Many borrowers regard the quarter-point cut last week as the probable low point in the interest rate cycle.
Some societies have been doing as much as half their new business at fixed rates, and are worried their mortgage books are becoming unbalanced.
The competition to get new loans is so fierce that societies have had to cut their margins - the amount on top of the cost of funds - on fixed-rate business.
Ian Darby, marketing director at the mortgage brokers John Charcol, said money market interest rates on longer- term funds - five years or more - were beginning to drift up. 'It's making the margins on fixed rates at 6.99 per cent pretty tight,' he said.
So societies are turning their marketing energies towards variable-rate loans, and tempting borrowers with huge discounts in the first year from the standard rates of around 7.74 per cent.
The Cheltenham & Gloucester is offering a 3 per cent discount, the Northern Rock 4.24 per cent, and Birmingham Midshires 4.5 per cent for six months.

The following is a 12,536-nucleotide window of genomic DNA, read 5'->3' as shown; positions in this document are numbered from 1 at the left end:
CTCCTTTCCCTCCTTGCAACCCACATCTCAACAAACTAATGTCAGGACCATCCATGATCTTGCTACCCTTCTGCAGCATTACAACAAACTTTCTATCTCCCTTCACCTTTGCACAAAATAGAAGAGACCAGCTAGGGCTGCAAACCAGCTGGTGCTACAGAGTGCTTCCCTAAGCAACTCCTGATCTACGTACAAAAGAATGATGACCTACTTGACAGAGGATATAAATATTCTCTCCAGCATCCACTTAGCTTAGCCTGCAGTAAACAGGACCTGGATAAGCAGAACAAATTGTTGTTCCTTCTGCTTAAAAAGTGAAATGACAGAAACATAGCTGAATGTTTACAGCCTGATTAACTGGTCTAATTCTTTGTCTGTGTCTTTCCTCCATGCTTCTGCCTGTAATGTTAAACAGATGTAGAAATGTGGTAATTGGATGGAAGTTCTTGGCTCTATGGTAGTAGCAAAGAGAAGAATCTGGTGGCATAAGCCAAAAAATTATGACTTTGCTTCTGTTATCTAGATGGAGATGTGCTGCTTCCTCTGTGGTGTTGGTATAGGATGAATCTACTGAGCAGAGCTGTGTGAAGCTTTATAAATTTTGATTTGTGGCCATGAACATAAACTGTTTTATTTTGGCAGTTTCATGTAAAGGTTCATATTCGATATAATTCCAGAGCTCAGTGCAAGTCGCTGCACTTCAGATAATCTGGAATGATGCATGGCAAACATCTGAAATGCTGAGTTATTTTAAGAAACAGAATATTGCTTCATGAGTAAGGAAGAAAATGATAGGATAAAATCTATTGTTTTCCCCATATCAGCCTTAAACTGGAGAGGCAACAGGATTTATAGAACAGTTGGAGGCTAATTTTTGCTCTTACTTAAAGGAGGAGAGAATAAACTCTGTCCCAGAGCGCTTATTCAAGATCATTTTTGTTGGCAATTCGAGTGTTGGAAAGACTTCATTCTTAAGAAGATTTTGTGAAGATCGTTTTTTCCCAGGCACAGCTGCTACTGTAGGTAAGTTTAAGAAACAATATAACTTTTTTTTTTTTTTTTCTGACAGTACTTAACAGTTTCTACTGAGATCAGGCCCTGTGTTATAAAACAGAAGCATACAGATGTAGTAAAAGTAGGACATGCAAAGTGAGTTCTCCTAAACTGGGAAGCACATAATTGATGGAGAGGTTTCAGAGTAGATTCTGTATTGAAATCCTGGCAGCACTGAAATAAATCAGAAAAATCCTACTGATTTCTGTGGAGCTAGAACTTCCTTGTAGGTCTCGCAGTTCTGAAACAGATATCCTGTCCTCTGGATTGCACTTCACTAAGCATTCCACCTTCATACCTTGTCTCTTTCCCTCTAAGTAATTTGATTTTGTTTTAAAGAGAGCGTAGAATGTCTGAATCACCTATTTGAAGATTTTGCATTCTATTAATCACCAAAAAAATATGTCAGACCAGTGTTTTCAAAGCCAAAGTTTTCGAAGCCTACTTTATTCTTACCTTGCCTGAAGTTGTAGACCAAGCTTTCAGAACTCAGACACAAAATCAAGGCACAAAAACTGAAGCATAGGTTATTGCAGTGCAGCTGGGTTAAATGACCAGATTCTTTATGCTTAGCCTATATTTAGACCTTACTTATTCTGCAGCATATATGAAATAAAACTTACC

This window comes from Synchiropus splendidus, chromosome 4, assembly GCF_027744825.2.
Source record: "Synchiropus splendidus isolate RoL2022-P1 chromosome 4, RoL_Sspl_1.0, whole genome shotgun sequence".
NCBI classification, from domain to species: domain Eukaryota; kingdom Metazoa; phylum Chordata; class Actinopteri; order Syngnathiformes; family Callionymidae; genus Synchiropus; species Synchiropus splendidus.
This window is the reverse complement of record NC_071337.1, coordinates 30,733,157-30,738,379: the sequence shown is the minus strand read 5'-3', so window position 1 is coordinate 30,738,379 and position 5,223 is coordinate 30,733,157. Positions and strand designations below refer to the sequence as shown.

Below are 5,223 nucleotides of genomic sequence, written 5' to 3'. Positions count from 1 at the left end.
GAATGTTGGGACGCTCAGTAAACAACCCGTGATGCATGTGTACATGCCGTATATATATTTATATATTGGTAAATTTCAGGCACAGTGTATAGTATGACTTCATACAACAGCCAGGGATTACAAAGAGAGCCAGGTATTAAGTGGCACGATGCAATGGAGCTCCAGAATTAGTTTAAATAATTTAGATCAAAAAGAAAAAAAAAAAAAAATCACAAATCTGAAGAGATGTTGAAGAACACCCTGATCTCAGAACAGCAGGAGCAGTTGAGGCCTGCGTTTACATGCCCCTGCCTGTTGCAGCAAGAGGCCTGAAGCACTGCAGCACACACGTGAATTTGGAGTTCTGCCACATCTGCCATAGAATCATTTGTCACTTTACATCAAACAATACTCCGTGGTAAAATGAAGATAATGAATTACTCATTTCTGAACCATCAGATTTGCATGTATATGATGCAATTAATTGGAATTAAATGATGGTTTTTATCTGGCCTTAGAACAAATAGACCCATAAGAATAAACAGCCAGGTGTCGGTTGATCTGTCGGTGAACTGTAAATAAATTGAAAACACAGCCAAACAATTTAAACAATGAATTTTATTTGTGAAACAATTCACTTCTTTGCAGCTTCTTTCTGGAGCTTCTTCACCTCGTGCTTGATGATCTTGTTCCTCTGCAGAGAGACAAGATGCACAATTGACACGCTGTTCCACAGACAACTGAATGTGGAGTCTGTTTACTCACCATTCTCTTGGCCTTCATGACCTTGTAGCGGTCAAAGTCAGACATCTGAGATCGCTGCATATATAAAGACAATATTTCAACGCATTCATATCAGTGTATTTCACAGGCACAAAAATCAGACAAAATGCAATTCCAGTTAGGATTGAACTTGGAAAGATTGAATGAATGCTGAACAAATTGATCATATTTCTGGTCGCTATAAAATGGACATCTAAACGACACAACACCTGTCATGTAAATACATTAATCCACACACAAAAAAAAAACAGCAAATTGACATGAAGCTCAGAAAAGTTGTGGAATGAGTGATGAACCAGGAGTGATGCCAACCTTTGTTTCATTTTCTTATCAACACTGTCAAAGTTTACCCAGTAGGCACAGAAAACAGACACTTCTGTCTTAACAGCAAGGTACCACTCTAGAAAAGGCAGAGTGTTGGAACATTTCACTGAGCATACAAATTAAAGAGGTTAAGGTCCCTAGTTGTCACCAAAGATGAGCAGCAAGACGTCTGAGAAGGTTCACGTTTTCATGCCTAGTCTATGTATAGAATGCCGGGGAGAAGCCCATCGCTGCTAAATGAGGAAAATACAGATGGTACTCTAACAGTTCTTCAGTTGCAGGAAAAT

Borrowers are also being offered straight cash as an inducement to accept a variable rate. The Northern Rock gives customers pounds 1,000 if they forgo the discount.
Once borrowers have a variable rate then at least there is the possibility of widening margins if interest rates rise.
The money markets are not predicting any violent increase in interest rates. Instead, traders believe that they will drift gently higher over the next few years.
Some borrowers think they can take advantage of discounts on variable rates and still have time to switch to a fixed loan at low interest before rates rise much.
Although the discounts only last a year on average, there are penalties for abandoning the loan in the first few years.
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